Filmmaker: For whatever reason, when I first heard about this program, I thought the selected filmmaker might be a novice, rather than someone established like you. Were you at all surprised in that regard, that they didn’t necessarily want someone more up-and-coming?
Arnold: Well, when I was nominated I just assumed I must have been a candidate. But what I will say is that it never gets easier. Making independent, low-budget films is hard. And every time I start a film, I feel like I’m starting at the beginning, and it’s tough-going. But I guess I have made three films.
Filmmaker: Well, and you’re an Oscar winner.
Arnold: Yes, for a short. But I didn’t know what they were looking for. Who knows if I was nominated alongside people like Lynne Ramsay or Steve McQueen? I don’t know. I think part of it is about whoever can use it to further a project. If you can truly use it, and it’s helpful, then it’s great.
Filmmaker: And it promotes the idea that you never stop learning.
Arnold: You don’t stop learning. And that’s the thing. If there were some kind of recipe of knowing how to do it, every film would be easy. With my project, I know it needs some work, I know it’s got another level to go to, and I liked that I could be here to work on it. A friend of mine calls me a “Method director,” and for me, being in America when I’m actually writing about America is really great. But I haven’t started yet. I’m waiting for some notes. I might ignore every single note and just do what I want, which is normally what I do anyway! [Laughs] No, no, no, no…
Filmmaker: Oh, but I have to use that line.
Arnold: Well usually the notes are about getting you thinking. That’s the whole point. I find that when someone reads your work, the best thing for them to do is to ask you questions, because you find your best solutions. It’s not that they give you particular script notes, it’s more like they ask you, “Well why does he do that?” And you think, “Yeah, why does he do that?” You work it out for yourself.
Filmmaker: And you’re the inaugural filmmaker for this program, so you’re setting the standard.
Arnold: Yeah, I guess that’s a bit of a responsibility, isn’t it? I’m sure every filmmaker will have their own way of making it work. Every filmmaker’s going to be at a different stage when they come, and perhaps be able to use it in a different way. I have a very particular way I can use it right now.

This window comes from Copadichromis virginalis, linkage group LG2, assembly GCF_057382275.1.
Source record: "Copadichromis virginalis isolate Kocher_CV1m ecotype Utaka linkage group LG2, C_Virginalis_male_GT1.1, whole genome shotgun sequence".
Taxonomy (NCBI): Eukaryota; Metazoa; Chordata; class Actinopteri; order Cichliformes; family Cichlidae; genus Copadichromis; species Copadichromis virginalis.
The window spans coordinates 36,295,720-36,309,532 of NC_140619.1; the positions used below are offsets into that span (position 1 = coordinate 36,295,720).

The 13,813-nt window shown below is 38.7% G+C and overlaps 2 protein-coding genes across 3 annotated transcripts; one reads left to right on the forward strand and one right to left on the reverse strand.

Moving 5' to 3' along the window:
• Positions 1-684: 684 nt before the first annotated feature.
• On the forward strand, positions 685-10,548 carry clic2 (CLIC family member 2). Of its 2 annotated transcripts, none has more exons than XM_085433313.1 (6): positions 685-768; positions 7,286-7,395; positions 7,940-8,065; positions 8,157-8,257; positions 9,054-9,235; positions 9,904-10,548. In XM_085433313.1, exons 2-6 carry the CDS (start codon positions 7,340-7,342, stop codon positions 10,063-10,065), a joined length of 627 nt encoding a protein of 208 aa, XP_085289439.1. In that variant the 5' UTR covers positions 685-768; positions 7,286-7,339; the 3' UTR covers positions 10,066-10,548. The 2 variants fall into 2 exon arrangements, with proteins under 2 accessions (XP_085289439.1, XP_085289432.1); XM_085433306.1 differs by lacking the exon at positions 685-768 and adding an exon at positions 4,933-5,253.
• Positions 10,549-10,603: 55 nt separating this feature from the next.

Filmmaker: Is it very challenging doing a film set in America? Because thus far your films have been so innately, utterly European in tone and atmosphere.
Arnold: It is a challenge. But I love to absorb the world in which I’m writing about. That’s one of the things I love about what I do, and that’s why I went on those road trips. I’m absorbing how things look, how they feel, how they smell, how they affect me emotionally, how the landscape is. And that all feeds into my writing. I’m not very good at writing about things I don’t know, and haven’t absorbed. With Red Road, that was set in Glasgow, which I knew nothing about. So I went there early, to take it in, and many people from Glasgow said I really captured it — or, at least a particular part of it. So I’m hoping to be able to the same thing with this next film.
Filmmaker: Well you seem very eager to stretch. Parallels can surely be made between, say, Fish Tank and Wuthering Heights, in terms of their heroines and working-class grit, but there are obviously great differences as well. Are you aiming to be daring in your work?
Arnold: Are my films daring? I guess so. I never think about it. But, yeah, I think this next one’s going to be daring. You know, I’m not really a good judge, because I just do what I think feels right. I never seem to measure it against anything else. I don’t know why I don’t do that. I just do what feels right to me.
Filmmaker: So, the Filmmaker in Residence program is mainly about you, and mentoring you, and focusing on the progress of your next project. But what are you hoping to impart to others while you’re here?
Arnold: Now that’s interesting. I’m going to be going to some schools, and talking. I think I would like to be as open as I can be. And if I have anything to give, when people ask me questions, I hope that I will be able to impart anything that I know. And I don’t know what that might mean for them. I do know that, had I been in school, and someone came and talked to me about filmmaking or writing stories or something, I would have loved it. I love the idea of going to schools and talking to teenagers. It’s a fragile time, that age, and you’re very insecure and very uncertain about your future. And if there were just the odd kid there who wanted to tell stories or go into filmmaking, I might say the something that inspires them to take the next step. You just never know. That’s all you can hope for, really, and that’s what I would like.